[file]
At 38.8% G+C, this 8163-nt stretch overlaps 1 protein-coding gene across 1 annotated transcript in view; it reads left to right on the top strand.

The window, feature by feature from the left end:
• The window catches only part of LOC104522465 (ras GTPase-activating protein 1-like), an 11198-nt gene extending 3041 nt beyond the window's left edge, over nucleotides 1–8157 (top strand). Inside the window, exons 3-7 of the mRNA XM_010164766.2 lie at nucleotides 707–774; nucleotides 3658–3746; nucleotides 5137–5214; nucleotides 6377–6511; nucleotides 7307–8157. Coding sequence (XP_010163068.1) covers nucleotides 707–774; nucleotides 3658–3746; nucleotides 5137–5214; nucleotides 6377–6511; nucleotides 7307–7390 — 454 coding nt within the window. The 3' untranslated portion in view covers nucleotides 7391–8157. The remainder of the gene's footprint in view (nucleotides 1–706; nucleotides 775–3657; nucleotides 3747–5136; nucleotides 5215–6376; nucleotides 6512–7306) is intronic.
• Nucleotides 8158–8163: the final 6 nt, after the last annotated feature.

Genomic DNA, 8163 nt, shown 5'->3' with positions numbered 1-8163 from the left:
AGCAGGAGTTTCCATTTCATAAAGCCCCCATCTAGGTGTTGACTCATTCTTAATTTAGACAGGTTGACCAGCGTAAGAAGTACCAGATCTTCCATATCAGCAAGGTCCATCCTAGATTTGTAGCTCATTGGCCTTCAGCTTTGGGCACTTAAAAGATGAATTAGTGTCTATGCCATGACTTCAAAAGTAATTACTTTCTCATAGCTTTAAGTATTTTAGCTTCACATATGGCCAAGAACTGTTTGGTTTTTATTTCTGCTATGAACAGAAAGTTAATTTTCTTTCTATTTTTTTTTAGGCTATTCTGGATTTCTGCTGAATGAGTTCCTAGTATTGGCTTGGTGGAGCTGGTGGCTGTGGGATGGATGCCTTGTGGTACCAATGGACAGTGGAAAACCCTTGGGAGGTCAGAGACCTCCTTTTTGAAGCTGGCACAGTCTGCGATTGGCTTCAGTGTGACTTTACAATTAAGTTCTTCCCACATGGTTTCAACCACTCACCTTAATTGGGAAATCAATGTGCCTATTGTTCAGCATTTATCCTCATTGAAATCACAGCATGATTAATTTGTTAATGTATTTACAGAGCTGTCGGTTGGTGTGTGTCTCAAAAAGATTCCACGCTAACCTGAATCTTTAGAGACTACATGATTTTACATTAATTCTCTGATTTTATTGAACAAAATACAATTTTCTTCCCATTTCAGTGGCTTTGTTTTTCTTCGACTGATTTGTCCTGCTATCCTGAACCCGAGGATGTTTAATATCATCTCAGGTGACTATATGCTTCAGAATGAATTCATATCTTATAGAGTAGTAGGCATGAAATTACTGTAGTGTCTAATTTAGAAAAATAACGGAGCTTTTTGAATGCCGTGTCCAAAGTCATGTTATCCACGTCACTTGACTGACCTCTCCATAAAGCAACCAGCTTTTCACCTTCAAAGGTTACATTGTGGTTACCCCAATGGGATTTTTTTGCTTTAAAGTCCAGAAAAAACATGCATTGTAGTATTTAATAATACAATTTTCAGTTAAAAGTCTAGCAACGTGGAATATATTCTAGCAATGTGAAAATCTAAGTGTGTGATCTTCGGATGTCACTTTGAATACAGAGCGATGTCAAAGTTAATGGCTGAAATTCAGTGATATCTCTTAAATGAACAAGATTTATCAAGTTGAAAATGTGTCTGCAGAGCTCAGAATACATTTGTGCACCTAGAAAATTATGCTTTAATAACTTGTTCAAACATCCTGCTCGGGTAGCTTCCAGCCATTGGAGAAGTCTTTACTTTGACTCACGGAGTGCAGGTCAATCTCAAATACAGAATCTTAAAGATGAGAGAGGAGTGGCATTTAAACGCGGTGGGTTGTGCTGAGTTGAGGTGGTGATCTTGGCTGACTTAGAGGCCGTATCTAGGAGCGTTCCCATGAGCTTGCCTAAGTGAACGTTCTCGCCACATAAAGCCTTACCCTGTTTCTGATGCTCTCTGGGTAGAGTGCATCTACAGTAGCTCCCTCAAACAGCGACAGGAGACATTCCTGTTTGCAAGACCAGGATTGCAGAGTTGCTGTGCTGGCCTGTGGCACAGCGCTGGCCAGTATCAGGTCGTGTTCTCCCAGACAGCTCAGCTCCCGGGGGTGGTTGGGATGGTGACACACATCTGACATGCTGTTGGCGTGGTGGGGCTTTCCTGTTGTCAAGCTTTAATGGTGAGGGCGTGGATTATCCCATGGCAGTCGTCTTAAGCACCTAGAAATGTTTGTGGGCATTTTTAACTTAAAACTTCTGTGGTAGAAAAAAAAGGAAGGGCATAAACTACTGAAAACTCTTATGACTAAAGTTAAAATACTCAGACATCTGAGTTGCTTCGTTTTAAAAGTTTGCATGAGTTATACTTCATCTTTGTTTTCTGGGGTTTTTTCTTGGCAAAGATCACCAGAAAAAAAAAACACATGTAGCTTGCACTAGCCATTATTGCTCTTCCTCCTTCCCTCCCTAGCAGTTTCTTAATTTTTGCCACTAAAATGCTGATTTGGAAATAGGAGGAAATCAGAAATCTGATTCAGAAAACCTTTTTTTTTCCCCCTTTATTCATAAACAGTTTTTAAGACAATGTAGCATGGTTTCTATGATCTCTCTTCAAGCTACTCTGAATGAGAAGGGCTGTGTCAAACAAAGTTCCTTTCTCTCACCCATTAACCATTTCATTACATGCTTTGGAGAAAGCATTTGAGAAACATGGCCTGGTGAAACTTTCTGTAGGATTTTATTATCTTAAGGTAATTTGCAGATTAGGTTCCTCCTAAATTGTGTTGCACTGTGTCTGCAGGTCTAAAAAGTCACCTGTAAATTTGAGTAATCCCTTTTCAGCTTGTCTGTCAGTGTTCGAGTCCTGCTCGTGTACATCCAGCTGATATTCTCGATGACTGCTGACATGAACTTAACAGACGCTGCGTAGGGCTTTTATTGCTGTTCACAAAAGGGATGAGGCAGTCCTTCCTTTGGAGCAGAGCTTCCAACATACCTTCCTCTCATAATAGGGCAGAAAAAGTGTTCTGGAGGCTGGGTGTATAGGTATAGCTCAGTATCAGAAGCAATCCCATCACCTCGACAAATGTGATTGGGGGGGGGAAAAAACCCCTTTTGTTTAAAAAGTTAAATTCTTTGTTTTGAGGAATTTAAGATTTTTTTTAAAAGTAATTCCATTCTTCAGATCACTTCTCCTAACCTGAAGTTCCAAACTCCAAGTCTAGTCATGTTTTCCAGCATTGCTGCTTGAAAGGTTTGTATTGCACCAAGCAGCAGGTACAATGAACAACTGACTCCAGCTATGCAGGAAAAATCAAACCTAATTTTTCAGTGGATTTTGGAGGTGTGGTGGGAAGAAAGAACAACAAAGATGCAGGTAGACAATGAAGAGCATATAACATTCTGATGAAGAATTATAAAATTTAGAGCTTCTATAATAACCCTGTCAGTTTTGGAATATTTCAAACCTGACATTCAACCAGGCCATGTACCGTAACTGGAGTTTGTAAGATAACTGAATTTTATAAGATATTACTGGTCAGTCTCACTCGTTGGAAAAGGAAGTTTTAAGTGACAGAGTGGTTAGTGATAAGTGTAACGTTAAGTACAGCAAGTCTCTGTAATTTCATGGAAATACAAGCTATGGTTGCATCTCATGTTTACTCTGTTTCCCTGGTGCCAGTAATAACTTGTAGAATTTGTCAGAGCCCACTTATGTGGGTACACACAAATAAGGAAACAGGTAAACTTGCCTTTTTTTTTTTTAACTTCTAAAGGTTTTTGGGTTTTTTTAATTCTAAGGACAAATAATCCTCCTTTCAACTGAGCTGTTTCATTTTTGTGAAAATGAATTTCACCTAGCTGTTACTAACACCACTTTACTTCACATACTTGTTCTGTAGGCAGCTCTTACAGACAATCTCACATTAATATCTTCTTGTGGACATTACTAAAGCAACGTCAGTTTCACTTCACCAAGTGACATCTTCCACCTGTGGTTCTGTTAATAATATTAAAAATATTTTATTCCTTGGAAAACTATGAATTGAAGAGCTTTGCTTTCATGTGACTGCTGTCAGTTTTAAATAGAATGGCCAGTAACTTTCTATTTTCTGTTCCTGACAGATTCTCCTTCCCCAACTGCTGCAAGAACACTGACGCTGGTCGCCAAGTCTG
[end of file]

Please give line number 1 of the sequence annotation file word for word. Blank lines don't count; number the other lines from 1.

At 38.8% G+C, this 8163-nt stretch overlaps 1 protein-coding gene across 1 annotated transcript in view; it reads left to right on the top strand.